The NSW Supreme Court has ordered a woman to pay $530,000 damages – plus substantial costs and interest since September 2017 – to Double Bay plastic surgeon Dr Kourosh Tavakoli following her malicious publication of a ‘plainly untrue’ review on Google.
Justice Stephen Rothman found defamatory imputations arose from the review which alleged Dr Tavakoli charged Cynthia Imisides “for a buccal fat procedure that he did not perform” and that he acted both “improperly” and “incompetently” in relation to that procedure. The judge ruled “those allegations have been shown to be plainly untrue”.
The judge explained the “claim in defamation and injurious falsehood” against Imisides “relates to the publication of a Google review from which the ordinary reasonable reader would accept that the following imputations arose”:
- Dr Tavakoli “is an incompetent plastic surgeon, in that the rhinoplasty he performed” on Imisides was unsuccessful;
- Dr Tavakoli “is cruel in his dealings as a doctor, in that he does not provide assistance to his patients who are unhappy with their results post-surgery”; and
- Dr Tavakoli “is a bully in that he intimidates patients that raise a legitimate complaint about his work by using his lawyers to threaten them”.
The judge noted Dr Tavakoli was born in Iran in 1969, moved as a teenager with his family to London and in 1986 moved to Sydney, where he completed his education and obtained a Bachelor of Science (Medicine) and a Bachelor of Medicine in 1993 and a Bachelor of Surgery in 1994 at the University of New South Wales. He is a Full Fellow of the Royal Australasian College of Surgeons (FRACS) in the division of plastic and reconstructive surgery, as well as a member of the Australian Society of Plastic Surgeons, the Australian Society of Aesthetic Plastic Surgeons and the International Society of Aesthetic Plastic Surgery.
The judge also noted Dr Tavakoli holds visiting medical officer rights at St Vincent’s Private Hospital and East Sydney Private Hospital and consults from rooms in Double Bay. He “performs cosmetic and reconstructive surgeries, including breast augmentation, abdominoplasty, rhinoplasty, breast reduction and breast lifts, as well as a range of facial procedures. He has also worked with victims of serious burns, of maxillofacial and hand trauma and has performed microsurgery for cancer patients.”
The judge said that between December 2016 and January 2017 Cynthia Imisides made a number of enquiries “regarding rhinoplasty, breast augmentation and a facelift”. When Dr Tavakoli first saw her on 24 January 2017, she “was recovering from plastic surgery performed by another surgeon”.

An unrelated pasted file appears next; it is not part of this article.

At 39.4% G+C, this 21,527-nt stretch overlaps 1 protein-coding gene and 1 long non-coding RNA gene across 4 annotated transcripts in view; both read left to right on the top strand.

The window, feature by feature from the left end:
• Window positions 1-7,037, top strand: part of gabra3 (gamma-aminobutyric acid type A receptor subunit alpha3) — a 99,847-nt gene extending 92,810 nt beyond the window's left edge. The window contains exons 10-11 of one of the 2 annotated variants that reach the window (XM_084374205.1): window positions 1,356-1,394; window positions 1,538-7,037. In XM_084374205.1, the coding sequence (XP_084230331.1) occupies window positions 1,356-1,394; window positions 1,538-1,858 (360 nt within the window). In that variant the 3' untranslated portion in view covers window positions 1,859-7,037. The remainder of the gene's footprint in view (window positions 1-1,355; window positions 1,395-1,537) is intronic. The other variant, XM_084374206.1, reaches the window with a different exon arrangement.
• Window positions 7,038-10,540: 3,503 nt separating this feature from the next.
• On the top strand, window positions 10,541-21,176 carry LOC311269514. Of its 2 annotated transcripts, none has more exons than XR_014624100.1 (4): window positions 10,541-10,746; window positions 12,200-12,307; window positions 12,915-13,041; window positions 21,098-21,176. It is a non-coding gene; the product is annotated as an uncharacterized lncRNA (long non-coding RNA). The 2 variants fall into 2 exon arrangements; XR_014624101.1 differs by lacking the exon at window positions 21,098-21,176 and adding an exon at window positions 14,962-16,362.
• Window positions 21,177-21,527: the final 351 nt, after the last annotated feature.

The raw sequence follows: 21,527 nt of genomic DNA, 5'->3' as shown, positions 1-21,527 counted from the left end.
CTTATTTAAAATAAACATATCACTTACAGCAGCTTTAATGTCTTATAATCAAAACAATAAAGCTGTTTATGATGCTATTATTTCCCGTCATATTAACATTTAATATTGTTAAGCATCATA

Dr Tavakoli saw Imisides again on 27 January and 7 February. At the second visit (27 January) “a final quotation for the three proposed procedures was provided” to Imisides.
On 9 February 2017, Dr Tavakoli performed three procedures on Imisides at East Sydney Private Hospital:
- Rhinoplasty “involving the revision of a former rhinoplasty on the reconstruction of the nasal septum. The previous rhinoplasty had been performed by a West Australian surgeon’;
- Buccal fat procedure “involving removing the fat pads that augment the lower part of the cheeks, to which (Dr Tavakoli) gained access through the inside of (Imisides’s) mouth and used dissolvable stitches on the inside of her cheeks”;
- Fascia graft “being a procedure involving the removal of fat from one part of the body to fill another part of the body, and, in this case, the fat was removed from (Imisides’s) abdomen and injected into her bilateral tear trough. During recovery, (Imisides) was observed by her anaesthetist as she had developed lockjaw from clenching her teeth as a result of the pain from the buccal fat procedure.”
An Operation Report for the buccal fat procedure was dictated by Dr Tavakoli on the day following the operation. In May 2017, Imisides agreed to come in for a post-consultation visit “to have steroid injections in order to reduce swelling in her nose”. That procedure was performed on 22 May 2017.
Justice Rothman noted “the evidence before the Court establishes that at the time that the steroids were injected”, Dr Tavakoli and Imisides had a conversation “to the following effect”:
Tavakoli: “Your nose swelling will take at least 18 months to settle. During that time you just need a number of steroid injections to reduce the swelling. You can see as many surgeons as you want, but it is widely accepted you cannot perform surgery on a revision surgeon within 18 months. If you shop around, you will eventually find someone who will tell you differently.”
Imisides responded with words to the following effect: “I know, I just get so emotional and make appointments. I now understand and I will come and get the injections whenever I travel to Sydney.”
The judge added there “was a series of exchanges in relation to appointments” for Imisides in which she was advised that “as per the discussion with Dr Tavakoli, it is extremely important for your healing and results that you stick to your appointment schedule”.
However an appointment she could not attend on 21 July was re-scheduled, but she “did not attend that re-scheduled appointment”.
Soon after Imisides’s husband Mark Imisides became involved in telephone calls and emails to Dr Tavakoli, resulting in formal written correspondence on 8 August from Tavakoli’s solicitors to both husband and wife “seeking undertakings relating to threatened publication”.
On 9 August, Mark Imisides “addressed three emails” to Tavakoli’s solicitors; one email “threatened (Dr Tavakoli) that the information, previously threatened, would be passed to A Current Affair or Today Tonight”.
As a result interlocutory injunctions were issued from the Court on 11 August and were “served, personally, on Mark Imisides on that day and by email” on both he and his wife.